Despite some recent chilly temps, we can feel spring coming (perhaps willing spring to come is more appropriate - willing with all our might) and we're ready to start planning and planting. We're also ready for something new and exciting in the garden (and in our homes) this year! So we tracked down our experts, perused publications, and came up with a list of our favorite trends for the new year.
Extreme Small-Space Gardening
Space is at a premium in Seattle, with many people living in condos and apartments. Even those with larger gardens are finding it fun to play with smaller footprints. From tabletop gardens for patios to edibles in containers to dwarf or super-skinny shrubs, sleek and small is having more than a moment.
Succulents and air plants will always have a place in our hearts, but sometimes you want to branch out. We love the bold color and clean lines of bromeliads like Guzmania lingulata. Easy to care for and hard to kill, the bromeliad family is highly diverse, with styles for every plant lover.
Simple design is still king, with retro and mid-century inspiration everywhere, but we're seeing an interest in romantic, nostalgic details that soften the look and add an element of history or a personal story to the garden. Think clean lines and foliage with a pop of blooming plants like lush peonies or roses, maybe varieties that your grandpa or mom once grew in their gardens. Or imagine a simple balcony planted with succulents and scented geraniums in aged terracotta pots or vintage metal containers.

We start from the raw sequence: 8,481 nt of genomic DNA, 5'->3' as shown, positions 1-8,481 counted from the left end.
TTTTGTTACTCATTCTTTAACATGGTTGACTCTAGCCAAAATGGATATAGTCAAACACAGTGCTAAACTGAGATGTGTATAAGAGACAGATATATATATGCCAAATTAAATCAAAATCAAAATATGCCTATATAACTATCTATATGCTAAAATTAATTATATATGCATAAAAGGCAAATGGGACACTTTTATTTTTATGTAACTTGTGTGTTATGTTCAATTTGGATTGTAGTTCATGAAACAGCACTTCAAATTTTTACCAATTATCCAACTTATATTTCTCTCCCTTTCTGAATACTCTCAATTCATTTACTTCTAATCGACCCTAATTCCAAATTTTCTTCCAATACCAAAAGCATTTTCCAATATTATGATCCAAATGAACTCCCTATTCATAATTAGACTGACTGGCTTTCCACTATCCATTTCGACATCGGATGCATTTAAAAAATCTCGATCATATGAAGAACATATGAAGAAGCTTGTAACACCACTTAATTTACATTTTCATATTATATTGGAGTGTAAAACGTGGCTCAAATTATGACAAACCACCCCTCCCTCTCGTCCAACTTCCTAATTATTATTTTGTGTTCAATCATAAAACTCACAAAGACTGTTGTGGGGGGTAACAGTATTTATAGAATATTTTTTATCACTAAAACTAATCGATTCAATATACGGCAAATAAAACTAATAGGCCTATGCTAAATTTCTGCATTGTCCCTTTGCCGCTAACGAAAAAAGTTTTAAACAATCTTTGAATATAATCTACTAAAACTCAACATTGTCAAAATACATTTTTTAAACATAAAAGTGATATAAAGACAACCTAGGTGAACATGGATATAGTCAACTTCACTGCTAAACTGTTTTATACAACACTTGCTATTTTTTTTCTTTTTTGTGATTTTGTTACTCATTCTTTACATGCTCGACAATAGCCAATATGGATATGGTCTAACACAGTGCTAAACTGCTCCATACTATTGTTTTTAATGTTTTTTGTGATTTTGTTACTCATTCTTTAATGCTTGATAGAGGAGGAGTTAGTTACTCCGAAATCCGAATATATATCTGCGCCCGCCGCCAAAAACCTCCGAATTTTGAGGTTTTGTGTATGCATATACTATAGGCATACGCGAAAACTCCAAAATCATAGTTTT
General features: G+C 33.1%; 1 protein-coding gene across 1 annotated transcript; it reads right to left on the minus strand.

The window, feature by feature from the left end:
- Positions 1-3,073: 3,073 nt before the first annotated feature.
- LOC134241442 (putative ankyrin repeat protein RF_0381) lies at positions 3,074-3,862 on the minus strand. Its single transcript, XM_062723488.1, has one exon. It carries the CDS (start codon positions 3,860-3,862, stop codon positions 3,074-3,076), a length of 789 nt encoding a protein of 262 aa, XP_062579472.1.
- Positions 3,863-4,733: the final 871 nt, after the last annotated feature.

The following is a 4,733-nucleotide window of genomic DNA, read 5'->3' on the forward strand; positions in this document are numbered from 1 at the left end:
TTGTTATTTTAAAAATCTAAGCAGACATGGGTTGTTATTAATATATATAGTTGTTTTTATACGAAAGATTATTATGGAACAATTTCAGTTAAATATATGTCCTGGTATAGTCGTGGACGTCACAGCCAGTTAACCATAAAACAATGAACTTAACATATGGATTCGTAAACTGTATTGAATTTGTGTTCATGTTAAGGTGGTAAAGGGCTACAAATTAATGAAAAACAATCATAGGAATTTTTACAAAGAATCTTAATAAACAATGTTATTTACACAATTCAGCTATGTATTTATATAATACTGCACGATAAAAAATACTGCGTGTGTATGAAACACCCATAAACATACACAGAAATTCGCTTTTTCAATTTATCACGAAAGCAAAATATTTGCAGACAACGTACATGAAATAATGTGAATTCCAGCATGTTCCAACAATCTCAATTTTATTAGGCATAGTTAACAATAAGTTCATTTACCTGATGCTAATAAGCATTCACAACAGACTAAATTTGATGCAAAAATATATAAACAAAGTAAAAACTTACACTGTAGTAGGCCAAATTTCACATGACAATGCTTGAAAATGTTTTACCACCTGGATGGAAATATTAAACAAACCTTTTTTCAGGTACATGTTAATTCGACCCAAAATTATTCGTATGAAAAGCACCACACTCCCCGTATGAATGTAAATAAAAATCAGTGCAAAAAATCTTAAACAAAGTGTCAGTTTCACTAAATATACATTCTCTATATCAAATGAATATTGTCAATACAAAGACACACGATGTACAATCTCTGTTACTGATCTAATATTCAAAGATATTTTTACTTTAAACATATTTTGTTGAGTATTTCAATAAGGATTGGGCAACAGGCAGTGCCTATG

With the rise in growing food comes the desire for experimentation. Unusual edibles are a fun way to keep your vegetable garden from feeling stale and often add unique visual interest. Options such as lemongrass, wasabi, paw paw, epazote, oca, honeyberry, and Chilean guava are sure to please adventurous chefs and many can be grown in containers.
Adding a cutting garden - no matter how small - can add seasonal interest and allow you to bring the garden inside with fresh cut flowers. The soothing ritual of choosing blooms, cutting, and arranging the flowers is brought into focus as well. To extend the season, think outside the flower box, so to speak. Collect interesting branches, seed pods, and foliage to add to your arrangements and create modern, flowerless bouquets.
Edible flowers are more than just a pretty garnish and they are taking center stage in food and cocktails and they are the perfect partner to an edible garden. Flowers such as pansies, borage, calendula, marigolds, scented geraniums, and nasturtiums are beautiful when planted in borders or containers, or even mixed throughout the veggie garden. Plus, most edible flowers attract beneficial insects and many can help deter pests!
Pacific Northwest gardeners are passionately invested in our environment and our communities. A rain garden can be a tool to help prevent runoff and flooding, and can help create thriving plant communities. They filter pollutants before they can make it to groundwater, streams, and wetlands. Beyond that, they are aesthetically pleasing.